Back to the original point, I think open borders THE most dangerous of all Obama's policies. Every illegal that enters my country reduces my power for self determination. They hinder my ability to take care of MY old and infirm, MY disabled and MY poor. Many illegals are thieves, not all but many. Many come here for the freebies. But even the one's who do work take billions out of OUR economy and send it overseas to build their home country's economy. They take jobs from our working class and drive down wages. But even if none of that were true, they are NOT Americans and have not "absolutely and entirely renounced and abjured all allegiance and fidelity to any foreign prince, potentate, state, or sovereignty, of whom or which I have heretofore been a subject or citizen." We have no moral, legal or ethical obligation to them whatsoever. So why are they here? Why allow them in our house to rob us blind?

You guys REFUSE to get this. You say "Oh yeah, we're on board, gotta get this immigration thing fixed". We believe you, just not your candidate. We've been lied to too many times. You want to know why Bush hasn't a hope in hell of getting this nomination when he had every advantage? You want to know why he's at 5% or 6% percent and can't get out of second gear? You want to know why Perry flamed out almost immediately and Trump is still pulling huge numbers? Coulter said it in her column yesterday: "Today, the fight in the Republican Party isn't over abortion, guns or the Sandinistas; the dividing line is immigration. Will we continue to be the United States, or will we become another failed Latin American state?" And contrary to everything you've witnessed these past few months, these candidates refuse to acknowledge this fact. Why? Because the big money LIKES illegal immigration. It's VERY profitable.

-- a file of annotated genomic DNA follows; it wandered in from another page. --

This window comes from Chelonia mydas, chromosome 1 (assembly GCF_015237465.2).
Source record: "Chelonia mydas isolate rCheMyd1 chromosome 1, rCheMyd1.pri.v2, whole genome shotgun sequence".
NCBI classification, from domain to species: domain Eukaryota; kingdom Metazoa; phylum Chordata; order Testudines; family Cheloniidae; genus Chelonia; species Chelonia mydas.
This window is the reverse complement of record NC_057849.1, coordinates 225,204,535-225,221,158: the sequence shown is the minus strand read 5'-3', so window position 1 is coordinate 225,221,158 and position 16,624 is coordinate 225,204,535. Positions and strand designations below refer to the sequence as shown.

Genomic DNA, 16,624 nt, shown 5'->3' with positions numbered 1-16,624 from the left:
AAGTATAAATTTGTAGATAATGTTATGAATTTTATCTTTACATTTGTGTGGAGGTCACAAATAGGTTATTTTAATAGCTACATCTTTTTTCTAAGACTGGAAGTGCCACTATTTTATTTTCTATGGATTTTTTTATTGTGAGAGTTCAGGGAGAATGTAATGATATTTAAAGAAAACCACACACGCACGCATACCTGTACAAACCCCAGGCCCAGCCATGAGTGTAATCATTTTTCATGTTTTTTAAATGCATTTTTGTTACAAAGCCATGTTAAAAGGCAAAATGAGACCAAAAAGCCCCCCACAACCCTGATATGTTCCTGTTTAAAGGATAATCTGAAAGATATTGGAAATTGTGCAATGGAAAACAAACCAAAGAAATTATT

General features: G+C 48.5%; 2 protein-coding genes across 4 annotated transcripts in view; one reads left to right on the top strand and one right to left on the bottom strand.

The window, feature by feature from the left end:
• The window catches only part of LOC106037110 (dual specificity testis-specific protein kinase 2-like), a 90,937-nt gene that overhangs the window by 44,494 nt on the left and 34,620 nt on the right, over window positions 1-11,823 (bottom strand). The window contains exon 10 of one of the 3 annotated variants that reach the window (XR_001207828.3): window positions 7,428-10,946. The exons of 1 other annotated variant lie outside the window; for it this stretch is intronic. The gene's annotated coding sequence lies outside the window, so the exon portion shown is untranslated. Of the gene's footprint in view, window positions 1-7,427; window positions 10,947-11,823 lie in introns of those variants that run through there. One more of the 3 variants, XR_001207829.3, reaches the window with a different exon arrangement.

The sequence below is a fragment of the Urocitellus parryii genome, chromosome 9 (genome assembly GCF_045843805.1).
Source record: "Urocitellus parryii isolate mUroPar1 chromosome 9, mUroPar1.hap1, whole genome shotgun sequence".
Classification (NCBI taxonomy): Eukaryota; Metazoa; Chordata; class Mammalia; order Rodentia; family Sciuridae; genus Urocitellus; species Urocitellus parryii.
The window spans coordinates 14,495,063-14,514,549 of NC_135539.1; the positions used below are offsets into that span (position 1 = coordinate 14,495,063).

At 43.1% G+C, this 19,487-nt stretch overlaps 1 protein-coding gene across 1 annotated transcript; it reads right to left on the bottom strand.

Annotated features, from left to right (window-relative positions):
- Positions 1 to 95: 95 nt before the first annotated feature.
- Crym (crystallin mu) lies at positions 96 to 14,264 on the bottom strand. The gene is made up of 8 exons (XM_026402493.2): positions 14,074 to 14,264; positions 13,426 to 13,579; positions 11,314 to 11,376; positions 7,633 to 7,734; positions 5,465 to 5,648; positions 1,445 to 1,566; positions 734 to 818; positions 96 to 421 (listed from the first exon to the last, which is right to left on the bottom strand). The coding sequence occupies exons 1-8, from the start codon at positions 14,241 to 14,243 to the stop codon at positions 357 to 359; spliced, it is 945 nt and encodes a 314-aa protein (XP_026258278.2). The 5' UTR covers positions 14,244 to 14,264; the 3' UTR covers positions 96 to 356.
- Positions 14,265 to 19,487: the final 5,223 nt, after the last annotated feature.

Until I see a blog post from one of you guys saying Trump is a clown and an idiot but he's dead right on immigration therefore you are withholding your support for Marco (or whomever) until he/she wakes up and smells the roses, I will continue to assume it's not that important for you either.

TigerHawk said...

I think Trump is *close* to right on immigration. I read his whole plan (in addition to Ann's book), and I agree with most of it. I think that demanding that Mexico pay for the wall is just grandstanding and pointlessly inflammatory, but I agree with a lot of it.

The Conservative Wahoo said...

Thanks Hammer. You have ended any hope I may have had for trying to pursue commonality with you on immigration. Defining "open borders" as "pretty much what we have right now" creates a dynamic between the two of us in which, because I believe you incapable of real judgment and discernment on this issue, and I can't justify further time wasted arguing the point with you.

"The Hammer" said...

Well that's usually how my debates end, you just told me to go F myself more civilly than most.
Look CW, I'm easy. I just want the law applied as written. Those laws I don't agree with I'm willing to live with until we can get them changed. That's it. If anything I've said in the past is not consistent with this statement, please bring it to my attention.